7th failed ballot to elect Speaker in US House
A persistent dissent among Republicans leads to another failed ballot to elect a US House Speaker.
The US House of Representatives' session on Thursday ended with a seventh failed ballot to elect a speaker, amid a persisting dissent by around 20 Republicans to the leadership bid of Congressman Kevin McCarthy.
The House held six inconclusive ballots to elect a speaker on Tuesday and Wednesday.
On Thursday, the House started the session with a seventh ballot, which was also unsuccessful in producing a clear winner.
Congressman Matt Gaetz voted for former US President Donald Trump, as no rules require the speaker to be a member of Congress.
The House is unable to swear in lawmakers and conduct business until a speaker is elected. US President Joe Biden called the House’s failure to elect a leader embarrassing but said that it is not his problem.
Yesterday, US House Democratic Caucus Chair Pete Aguilar and Vice Chair Ted Lieu warned during a press conference of how serious the lower chamber of Congress' failure to elect a speaker during its first session is.
This comes after the US House of Representatives failed to elect a speaker for the 118th Congress during the first round of voting on Tuesday, after several right-wing rebels blocked Congressman Kevin McCarthy’s leadership bid, sending the process to multiple rounds, something the House had not seen in 100 years.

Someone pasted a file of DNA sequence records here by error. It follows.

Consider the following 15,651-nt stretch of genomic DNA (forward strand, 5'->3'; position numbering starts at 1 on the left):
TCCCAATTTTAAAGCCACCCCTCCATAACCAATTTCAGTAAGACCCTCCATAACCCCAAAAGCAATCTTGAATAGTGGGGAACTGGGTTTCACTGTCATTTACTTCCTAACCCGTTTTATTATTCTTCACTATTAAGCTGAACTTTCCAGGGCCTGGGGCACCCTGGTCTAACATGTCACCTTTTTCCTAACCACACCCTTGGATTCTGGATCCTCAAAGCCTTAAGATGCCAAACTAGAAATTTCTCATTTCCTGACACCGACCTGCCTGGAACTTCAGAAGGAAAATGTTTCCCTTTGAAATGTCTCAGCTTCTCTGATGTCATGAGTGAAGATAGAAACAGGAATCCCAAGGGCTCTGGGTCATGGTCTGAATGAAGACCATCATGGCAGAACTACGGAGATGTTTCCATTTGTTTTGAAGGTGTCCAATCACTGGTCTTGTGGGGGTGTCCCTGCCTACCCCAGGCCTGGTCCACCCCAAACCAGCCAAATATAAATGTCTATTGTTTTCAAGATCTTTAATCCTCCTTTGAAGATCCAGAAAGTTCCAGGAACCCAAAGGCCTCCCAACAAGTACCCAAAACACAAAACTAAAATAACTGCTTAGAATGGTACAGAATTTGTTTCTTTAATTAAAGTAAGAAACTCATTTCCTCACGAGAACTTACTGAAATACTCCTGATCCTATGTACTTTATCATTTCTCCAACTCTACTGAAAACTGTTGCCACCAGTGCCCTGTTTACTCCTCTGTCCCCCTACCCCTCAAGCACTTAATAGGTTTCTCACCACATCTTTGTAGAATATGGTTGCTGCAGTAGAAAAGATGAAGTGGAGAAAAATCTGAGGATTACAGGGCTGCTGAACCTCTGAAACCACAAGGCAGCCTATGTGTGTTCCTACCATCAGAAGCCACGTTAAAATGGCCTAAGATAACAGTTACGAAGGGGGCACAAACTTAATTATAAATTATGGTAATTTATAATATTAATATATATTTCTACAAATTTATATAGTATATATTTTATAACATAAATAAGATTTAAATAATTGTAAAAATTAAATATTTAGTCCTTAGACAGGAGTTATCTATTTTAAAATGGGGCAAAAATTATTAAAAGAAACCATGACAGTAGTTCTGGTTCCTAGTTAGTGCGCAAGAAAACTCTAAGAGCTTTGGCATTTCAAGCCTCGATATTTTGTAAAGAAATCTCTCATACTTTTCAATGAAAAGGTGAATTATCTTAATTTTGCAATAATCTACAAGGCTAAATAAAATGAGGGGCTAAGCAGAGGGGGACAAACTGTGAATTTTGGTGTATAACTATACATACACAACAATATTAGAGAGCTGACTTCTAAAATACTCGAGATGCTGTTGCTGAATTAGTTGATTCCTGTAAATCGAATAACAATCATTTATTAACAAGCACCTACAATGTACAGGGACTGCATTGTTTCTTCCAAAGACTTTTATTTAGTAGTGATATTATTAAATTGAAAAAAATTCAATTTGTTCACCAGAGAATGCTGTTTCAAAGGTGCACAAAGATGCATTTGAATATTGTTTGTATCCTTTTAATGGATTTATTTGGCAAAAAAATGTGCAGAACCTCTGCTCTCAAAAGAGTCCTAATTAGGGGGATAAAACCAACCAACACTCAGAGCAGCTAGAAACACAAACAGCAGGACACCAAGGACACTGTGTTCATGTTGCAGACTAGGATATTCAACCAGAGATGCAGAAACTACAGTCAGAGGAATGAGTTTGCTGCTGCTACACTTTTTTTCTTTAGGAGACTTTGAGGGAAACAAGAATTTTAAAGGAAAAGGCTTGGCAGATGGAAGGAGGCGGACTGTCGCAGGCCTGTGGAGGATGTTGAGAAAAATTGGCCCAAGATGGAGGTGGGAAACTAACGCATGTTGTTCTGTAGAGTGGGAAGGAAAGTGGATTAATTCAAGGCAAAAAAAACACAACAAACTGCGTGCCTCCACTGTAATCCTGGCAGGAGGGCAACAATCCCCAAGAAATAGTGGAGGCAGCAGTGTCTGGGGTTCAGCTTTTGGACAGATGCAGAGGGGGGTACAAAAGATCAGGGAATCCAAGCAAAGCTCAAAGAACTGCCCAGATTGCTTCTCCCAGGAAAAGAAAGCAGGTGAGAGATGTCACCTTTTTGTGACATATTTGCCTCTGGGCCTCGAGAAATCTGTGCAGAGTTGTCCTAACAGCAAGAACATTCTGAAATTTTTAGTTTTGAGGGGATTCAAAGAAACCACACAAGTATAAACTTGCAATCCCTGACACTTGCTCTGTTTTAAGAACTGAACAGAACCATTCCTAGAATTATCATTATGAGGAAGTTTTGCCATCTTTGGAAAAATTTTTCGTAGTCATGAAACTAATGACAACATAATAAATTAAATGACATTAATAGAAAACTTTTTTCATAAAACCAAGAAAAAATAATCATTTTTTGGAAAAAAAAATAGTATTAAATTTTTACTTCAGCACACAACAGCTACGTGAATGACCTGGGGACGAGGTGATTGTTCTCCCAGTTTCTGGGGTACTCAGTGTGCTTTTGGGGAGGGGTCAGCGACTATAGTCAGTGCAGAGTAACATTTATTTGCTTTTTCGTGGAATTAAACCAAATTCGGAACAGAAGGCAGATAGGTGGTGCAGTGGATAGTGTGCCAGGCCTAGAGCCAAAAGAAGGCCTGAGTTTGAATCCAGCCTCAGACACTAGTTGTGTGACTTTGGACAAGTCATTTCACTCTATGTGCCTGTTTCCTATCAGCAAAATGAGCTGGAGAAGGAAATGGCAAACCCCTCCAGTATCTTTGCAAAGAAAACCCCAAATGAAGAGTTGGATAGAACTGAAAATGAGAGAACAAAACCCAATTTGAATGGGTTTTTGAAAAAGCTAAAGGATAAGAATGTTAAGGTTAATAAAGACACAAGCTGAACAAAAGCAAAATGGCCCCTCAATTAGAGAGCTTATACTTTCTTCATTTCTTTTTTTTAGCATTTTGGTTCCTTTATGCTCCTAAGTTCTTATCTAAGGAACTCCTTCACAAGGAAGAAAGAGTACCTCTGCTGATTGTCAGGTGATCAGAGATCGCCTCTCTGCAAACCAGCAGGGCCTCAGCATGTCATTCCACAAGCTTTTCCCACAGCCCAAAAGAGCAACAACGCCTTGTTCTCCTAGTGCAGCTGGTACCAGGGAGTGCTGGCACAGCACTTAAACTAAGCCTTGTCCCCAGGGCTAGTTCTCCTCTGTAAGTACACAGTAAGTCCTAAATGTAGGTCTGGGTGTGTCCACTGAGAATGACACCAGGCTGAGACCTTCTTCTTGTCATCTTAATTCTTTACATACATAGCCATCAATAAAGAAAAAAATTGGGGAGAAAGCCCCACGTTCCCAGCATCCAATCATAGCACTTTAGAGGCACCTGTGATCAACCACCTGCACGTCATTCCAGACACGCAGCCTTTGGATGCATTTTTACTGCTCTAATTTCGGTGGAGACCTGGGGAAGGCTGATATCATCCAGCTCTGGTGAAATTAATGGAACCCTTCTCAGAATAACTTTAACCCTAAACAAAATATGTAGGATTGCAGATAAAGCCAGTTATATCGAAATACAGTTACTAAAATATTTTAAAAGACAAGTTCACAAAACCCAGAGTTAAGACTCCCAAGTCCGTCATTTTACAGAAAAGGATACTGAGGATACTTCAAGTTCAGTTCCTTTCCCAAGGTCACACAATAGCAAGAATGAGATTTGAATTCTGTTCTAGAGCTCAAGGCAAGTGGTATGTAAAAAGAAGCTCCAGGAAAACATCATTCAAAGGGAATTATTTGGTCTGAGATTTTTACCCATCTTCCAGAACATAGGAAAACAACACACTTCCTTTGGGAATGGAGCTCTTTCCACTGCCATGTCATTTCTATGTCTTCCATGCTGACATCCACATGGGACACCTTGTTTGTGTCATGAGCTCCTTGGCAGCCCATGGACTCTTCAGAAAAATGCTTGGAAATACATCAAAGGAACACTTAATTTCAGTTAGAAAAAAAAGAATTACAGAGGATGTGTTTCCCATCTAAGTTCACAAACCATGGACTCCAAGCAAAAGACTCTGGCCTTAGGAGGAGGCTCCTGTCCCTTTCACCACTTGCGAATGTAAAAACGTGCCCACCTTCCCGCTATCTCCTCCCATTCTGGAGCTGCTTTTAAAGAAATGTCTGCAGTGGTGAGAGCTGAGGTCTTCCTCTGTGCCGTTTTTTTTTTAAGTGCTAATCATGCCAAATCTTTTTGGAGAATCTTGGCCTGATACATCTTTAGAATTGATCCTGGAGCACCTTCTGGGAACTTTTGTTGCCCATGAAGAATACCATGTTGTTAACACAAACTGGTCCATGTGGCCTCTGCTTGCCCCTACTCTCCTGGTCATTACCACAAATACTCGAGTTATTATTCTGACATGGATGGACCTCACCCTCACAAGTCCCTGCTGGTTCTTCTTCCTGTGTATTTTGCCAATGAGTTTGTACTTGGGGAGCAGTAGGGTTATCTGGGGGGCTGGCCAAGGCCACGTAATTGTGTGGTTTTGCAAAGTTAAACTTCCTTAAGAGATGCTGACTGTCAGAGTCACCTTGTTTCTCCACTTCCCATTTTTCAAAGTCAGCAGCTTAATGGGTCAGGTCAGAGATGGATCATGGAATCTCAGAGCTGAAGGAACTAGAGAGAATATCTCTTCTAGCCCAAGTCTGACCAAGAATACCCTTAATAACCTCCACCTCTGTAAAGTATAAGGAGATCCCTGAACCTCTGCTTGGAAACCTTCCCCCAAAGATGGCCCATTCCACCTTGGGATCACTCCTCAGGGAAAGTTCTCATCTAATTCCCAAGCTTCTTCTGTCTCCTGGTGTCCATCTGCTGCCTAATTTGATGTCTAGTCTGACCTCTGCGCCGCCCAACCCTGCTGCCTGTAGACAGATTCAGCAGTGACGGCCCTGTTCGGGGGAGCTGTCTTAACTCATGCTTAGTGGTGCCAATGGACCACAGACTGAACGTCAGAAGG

This plunged House Republicans into crisis on their first day after they succeeded in gaining control of the House.
Hakeem Jeffries earned 212 votes, McCarthy 203 votes, and right-winger Andy Biggs of Arizona 10 votes.
To be elected speaker, McCarthy needed 218 votes, and he could have collected the number based on Republican numbers; however, he failed spectacularly.
In November, Republicans won a slim 222-212 majority in the House during midterm elections.
During the first round of voting, enough Republicans cast votes for alternatives to block McCarthy’s bid.
On Tuesday, McCarthy said his leadership may be opposed by up to 20 colleagues, with the group demanding certain committee assignments and concessions in exchange for their support.
It is worth noting that no other House business can take place if a speaker is not selected: floor votes, committee hearings, and other works will be halted if Republicans cannot agree on a new leader.